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Hazelle Goodman, a native of Trinidad and Tobago, is a one-woman powerhouse. Her unique ability to transform into many different characters has propelled her to the forefront as a multi-dimensional actress. Featured in Vogue, People and Vibe magazines, her self-titled HBO Special received unprecedented ratings and was nominated for two Cable Ace Awards – Best Comedy Special and Best Performer. Among her many credits, Ms. Goodman starred opposite Woody Allen in the groundbreaking role of “Cookie” in Allen’s Deconstructing Harry, as the diva, drug lord, “Georgia Rae Mahoney” on NBC’s Homicide, and as Evelda Drumgo in the blockbuster film Hannibal. Recently Ms. Goodman appeared in Extremely Loud and Incredibly Close starring Tom Hanks. People magazine calls the actress "sinfully good," and Time Out New York declares her "a memorable comic gem."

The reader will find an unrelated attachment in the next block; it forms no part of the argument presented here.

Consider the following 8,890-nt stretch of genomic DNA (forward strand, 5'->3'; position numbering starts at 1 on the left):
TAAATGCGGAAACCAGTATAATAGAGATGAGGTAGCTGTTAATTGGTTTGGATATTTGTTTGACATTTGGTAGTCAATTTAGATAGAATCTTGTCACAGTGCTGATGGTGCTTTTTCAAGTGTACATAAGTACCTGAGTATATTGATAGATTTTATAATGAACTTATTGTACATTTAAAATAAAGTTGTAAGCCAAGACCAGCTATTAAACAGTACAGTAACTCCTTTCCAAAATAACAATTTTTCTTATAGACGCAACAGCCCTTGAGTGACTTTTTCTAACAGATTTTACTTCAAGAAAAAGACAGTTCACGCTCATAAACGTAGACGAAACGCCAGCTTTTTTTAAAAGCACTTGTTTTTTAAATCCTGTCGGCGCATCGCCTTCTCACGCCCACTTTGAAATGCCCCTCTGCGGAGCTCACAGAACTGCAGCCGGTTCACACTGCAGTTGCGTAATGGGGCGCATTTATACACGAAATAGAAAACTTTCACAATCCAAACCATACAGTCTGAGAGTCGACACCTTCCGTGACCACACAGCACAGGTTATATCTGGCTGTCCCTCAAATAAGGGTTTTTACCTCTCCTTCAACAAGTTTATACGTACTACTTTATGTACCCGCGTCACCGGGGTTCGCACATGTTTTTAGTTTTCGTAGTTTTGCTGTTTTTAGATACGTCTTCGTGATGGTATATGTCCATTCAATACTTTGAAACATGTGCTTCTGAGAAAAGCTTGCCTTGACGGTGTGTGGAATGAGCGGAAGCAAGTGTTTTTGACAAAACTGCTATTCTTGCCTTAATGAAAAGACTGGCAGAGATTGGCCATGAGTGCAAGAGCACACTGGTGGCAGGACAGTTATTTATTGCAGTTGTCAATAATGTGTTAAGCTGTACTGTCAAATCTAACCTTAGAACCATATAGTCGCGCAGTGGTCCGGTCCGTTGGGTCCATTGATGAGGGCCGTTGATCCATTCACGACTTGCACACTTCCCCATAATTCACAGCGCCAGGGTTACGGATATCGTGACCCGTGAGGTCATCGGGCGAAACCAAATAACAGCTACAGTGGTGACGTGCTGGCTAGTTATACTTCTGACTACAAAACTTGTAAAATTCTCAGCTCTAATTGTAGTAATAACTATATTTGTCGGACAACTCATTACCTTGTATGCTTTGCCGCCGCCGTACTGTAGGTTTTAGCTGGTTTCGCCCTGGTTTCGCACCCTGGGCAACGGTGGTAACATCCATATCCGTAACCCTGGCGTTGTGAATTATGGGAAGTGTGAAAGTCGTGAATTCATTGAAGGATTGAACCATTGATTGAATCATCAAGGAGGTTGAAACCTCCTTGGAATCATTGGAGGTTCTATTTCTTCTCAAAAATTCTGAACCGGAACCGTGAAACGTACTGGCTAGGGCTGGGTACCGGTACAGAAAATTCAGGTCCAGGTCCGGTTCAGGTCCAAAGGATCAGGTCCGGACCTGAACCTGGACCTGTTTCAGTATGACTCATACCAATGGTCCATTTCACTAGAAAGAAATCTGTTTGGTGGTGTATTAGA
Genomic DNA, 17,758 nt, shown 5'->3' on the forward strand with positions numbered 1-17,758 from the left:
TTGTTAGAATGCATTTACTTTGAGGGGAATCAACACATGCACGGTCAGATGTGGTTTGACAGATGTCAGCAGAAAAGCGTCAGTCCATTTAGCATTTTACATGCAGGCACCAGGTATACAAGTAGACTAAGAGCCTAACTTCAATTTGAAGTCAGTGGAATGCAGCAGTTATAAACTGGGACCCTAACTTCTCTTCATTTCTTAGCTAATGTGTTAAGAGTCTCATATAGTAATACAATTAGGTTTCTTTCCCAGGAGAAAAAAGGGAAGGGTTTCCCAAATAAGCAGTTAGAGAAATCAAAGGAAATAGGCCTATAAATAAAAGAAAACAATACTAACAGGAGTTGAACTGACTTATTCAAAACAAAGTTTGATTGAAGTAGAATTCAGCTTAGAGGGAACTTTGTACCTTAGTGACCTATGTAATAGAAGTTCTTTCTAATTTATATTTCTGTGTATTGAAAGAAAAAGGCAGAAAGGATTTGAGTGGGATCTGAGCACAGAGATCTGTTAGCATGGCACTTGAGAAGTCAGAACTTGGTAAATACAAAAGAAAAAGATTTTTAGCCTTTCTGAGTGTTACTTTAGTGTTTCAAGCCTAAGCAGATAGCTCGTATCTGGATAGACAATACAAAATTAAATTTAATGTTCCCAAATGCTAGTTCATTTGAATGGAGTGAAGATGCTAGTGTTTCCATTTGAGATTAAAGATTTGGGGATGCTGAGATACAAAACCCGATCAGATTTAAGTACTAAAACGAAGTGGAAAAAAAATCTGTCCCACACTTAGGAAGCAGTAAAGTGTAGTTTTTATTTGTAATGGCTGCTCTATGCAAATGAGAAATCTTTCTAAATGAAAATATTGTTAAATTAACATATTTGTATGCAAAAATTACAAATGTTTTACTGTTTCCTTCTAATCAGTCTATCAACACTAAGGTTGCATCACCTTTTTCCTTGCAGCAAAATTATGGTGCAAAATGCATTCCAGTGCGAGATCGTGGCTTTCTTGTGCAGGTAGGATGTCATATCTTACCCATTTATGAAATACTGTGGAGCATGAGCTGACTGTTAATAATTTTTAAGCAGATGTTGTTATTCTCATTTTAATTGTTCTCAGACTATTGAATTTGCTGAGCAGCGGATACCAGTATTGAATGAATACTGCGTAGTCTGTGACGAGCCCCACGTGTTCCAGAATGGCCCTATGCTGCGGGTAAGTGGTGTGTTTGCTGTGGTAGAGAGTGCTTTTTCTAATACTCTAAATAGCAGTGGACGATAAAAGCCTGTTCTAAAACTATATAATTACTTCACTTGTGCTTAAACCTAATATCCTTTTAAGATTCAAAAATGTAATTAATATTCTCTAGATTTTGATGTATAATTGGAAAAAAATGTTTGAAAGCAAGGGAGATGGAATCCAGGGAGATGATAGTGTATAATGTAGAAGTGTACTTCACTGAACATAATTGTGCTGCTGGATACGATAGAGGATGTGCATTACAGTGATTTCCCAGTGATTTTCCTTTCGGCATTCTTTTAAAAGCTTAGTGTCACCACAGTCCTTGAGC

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Afia Walking Tree, M.ED is a world-class cultural ambassador, spiritual activist, empowerment guide, leadership development advocate, and trainer. Born and raised in Kingston, Jamaica. Walking tree’s drum-songs are prayers of gratitude for the generosity of spirit. Her lyrics are evolutionary teachings, addressing present-day issues of social justice, freedom, healing, and self-love. For over 25 years, Afia Walking Tree has served her destiny as visionary director of her brainchild, spirit drumz, an international organization that prioritizes women and youth of all cultures to utilize African diasporic song, permaculture, drumming, dancing, storytelling to activate empowerment and healing. Afia's work has always been rooted in liberation of the global black family and in the last two years, in response to the black lives matter movement, Afia has created new spaces for black healing and activism through the Jamaican drum retreats for womyn, and #blackpowerdrummedicine. Afia's continued evolution is supporting the growth of the drumming arts as a tool for activism, healing and community building through partnerships with One Billion Rising, Echo Valley Farms, Open Meadows Foundation, and many others. Afia has been blessed to bring her powerful work to bioneers, Northern California Permaculturre Convergence, TedWomen 2016 and numerous, festivals, non-profit organizations, and universities across the globe.